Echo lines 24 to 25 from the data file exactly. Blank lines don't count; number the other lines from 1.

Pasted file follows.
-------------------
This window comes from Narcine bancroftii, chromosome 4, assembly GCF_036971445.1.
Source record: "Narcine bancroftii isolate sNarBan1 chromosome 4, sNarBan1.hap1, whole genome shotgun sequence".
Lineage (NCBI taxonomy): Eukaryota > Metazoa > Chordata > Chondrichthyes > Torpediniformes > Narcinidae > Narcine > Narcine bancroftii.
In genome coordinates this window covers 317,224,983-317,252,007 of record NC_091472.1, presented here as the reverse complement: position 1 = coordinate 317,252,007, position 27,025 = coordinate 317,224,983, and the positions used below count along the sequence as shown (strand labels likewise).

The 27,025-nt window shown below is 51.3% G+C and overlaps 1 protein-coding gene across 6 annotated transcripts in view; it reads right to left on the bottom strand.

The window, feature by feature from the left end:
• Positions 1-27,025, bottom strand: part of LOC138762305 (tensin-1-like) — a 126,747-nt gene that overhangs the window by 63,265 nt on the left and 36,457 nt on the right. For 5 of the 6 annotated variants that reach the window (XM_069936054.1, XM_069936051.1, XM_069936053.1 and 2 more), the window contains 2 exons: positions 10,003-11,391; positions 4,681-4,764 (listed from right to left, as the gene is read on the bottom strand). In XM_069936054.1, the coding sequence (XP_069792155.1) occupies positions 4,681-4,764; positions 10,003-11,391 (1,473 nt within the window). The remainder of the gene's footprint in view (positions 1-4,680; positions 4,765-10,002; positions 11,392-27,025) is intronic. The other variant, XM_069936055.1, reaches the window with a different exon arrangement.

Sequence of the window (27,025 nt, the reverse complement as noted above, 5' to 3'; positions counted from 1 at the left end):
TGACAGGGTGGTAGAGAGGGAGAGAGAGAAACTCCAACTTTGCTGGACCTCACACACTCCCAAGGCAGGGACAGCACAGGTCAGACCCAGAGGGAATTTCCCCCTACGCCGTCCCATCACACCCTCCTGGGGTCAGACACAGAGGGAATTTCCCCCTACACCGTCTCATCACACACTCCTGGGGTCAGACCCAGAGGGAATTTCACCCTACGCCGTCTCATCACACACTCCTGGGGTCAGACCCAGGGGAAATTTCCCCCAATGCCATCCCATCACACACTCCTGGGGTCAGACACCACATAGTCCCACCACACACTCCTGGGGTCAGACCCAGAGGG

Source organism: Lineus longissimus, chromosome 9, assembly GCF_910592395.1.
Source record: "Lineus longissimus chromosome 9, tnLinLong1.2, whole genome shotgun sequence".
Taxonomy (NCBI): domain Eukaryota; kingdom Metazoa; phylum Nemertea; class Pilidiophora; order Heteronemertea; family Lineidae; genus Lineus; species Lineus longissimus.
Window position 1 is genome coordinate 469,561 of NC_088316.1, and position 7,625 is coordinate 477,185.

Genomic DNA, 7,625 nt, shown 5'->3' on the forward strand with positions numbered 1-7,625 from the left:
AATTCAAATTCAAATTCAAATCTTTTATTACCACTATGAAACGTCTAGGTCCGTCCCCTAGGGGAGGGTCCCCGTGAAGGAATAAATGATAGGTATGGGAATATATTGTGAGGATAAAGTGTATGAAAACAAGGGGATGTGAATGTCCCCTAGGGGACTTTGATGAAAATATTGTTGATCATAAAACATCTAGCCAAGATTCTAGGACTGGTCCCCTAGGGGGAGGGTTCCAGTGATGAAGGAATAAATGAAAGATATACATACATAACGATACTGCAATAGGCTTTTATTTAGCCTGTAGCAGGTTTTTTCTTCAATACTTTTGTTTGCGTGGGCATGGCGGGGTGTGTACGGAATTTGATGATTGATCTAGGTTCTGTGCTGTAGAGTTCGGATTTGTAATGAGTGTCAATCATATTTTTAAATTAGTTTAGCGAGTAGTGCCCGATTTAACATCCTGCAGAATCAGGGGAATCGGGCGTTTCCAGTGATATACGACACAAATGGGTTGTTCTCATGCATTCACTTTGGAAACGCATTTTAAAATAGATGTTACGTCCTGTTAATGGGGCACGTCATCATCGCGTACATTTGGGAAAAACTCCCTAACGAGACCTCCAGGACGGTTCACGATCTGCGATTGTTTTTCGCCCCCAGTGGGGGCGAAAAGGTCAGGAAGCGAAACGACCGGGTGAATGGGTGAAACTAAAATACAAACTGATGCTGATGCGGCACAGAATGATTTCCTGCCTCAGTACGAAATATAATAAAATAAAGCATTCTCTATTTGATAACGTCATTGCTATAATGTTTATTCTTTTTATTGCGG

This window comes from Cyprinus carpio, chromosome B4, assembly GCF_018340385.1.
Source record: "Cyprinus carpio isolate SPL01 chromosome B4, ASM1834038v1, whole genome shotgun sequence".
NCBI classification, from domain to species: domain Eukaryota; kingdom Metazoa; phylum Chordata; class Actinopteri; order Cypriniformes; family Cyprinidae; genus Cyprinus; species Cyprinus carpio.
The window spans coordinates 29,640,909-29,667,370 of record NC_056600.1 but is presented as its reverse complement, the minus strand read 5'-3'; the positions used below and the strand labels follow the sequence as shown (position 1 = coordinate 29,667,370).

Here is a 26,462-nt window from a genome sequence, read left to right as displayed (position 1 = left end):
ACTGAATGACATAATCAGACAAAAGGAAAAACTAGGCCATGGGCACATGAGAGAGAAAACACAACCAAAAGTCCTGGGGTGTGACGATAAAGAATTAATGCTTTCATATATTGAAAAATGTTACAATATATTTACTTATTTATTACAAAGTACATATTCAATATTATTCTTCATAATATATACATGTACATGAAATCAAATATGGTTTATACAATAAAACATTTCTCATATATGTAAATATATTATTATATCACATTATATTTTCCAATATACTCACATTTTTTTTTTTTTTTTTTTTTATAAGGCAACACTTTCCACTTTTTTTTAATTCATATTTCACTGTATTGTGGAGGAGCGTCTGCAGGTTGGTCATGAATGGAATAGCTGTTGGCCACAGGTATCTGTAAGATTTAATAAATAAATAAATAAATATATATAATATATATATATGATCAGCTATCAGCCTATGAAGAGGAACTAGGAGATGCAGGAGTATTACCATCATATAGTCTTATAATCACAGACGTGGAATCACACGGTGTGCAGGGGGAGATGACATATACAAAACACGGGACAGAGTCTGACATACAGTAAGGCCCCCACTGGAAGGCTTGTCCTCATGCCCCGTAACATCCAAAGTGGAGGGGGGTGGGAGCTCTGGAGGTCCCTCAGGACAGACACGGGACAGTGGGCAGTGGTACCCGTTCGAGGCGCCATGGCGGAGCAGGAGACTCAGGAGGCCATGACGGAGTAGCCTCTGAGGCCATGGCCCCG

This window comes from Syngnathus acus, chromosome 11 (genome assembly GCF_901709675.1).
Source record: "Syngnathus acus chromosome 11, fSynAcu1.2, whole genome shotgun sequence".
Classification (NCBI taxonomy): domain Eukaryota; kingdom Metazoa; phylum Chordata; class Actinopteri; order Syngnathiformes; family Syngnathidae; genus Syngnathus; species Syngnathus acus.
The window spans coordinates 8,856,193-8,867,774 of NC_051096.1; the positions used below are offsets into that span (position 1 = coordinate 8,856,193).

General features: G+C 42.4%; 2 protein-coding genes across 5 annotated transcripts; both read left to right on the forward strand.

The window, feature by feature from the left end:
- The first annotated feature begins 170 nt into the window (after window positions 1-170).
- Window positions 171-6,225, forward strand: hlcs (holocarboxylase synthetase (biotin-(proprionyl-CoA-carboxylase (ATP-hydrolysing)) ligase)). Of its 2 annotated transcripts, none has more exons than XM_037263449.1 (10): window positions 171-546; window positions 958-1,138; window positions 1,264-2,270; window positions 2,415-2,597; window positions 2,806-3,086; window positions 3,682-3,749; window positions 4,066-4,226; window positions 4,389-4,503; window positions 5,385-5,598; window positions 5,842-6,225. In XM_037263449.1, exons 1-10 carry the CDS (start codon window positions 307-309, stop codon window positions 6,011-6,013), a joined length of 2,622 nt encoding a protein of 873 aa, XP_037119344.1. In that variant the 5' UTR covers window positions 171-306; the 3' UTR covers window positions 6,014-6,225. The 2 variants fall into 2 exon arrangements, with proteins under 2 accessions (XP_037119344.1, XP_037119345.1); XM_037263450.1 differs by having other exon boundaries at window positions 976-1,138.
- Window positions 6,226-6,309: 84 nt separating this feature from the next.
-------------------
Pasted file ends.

Classification (NCBI taxonomy): domain Eukaryota; kingdom Metazoa; phylum Chordata; class Actinopteri; order Syngnathiformes; family Syngnathidae; genus Syngnathus; species Syngnathus acus.
The window spans coordinates 8,856,193-8,867,774 of NC_051096.1; the positions used below are offsets into that span (position 1 = coordinate 8,856,193).